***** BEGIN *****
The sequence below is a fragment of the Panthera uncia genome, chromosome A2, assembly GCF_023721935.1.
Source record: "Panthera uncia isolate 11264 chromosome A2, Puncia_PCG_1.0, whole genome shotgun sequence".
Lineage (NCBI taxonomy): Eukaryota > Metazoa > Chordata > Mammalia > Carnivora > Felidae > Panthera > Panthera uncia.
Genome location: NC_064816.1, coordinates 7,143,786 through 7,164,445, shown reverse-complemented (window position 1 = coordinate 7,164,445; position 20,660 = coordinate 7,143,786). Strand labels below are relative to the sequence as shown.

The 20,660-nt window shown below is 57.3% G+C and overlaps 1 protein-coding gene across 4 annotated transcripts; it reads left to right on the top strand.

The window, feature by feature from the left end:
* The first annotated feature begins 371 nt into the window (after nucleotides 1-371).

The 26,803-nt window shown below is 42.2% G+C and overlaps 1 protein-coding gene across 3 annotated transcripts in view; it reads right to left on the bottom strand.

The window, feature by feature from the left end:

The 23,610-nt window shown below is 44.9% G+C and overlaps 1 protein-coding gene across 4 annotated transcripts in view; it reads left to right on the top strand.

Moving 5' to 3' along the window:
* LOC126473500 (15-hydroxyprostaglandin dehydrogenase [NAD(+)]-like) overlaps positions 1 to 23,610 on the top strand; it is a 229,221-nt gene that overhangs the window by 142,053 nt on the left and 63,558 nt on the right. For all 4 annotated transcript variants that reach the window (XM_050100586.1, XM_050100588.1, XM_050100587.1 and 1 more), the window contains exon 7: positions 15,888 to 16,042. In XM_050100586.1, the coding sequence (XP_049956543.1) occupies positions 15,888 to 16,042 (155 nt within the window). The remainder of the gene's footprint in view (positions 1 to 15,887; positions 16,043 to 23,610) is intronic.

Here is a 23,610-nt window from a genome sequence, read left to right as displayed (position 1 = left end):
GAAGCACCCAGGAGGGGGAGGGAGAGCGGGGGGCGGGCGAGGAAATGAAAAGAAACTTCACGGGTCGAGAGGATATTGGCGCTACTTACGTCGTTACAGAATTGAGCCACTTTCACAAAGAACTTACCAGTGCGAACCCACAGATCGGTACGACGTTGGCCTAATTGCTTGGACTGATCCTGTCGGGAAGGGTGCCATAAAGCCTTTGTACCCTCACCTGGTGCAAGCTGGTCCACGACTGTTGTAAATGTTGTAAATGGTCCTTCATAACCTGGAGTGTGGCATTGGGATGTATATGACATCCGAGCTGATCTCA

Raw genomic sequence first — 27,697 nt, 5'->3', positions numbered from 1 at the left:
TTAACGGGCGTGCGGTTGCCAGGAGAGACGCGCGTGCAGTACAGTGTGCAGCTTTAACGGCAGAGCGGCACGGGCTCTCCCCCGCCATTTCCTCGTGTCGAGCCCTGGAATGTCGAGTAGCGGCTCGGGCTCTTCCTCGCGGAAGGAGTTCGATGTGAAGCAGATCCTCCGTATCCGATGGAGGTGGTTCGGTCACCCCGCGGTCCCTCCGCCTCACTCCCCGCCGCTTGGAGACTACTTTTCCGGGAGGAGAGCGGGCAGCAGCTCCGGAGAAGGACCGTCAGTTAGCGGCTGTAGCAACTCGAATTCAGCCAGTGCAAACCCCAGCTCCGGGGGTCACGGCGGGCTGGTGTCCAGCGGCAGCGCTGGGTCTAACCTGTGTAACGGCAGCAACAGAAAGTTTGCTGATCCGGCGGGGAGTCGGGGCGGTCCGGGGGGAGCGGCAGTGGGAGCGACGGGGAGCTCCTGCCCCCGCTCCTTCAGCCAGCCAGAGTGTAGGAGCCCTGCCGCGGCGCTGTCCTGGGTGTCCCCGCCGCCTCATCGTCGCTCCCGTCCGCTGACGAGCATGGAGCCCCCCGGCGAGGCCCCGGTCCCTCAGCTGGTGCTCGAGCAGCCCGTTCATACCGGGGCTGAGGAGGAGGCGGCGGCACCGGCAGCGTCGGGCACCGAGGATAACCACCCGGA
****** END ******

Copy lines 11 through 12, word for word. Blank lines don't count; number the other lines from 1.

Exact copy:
Moving 5' to 3' along the window:
* LOC126473500 (15-hydroxyprostaglandin dehydrogenase [NAD(+)]-like) overlaps positions 1 to 23,610 on the top strand; it is a 229,221-nt gene that overhangs the window by 142,053 nt on the left and 63,558 nt on the right. For all 4 annotated transcript variants that reach the window (XM_050100586.1, XM_050100588.1, XM_050100587.1 and 1 more), the window contains exon 7: positions 15,888 to 16,042. In XM_050100586.1, the coding sequence (XP_049956543.1) occupies positions 15,888 to 16,042 (155 nt within the window). The remainder of the gene's footprint in view (positions 1 to 15,887; positions 16,043 to 23,610) is intronic.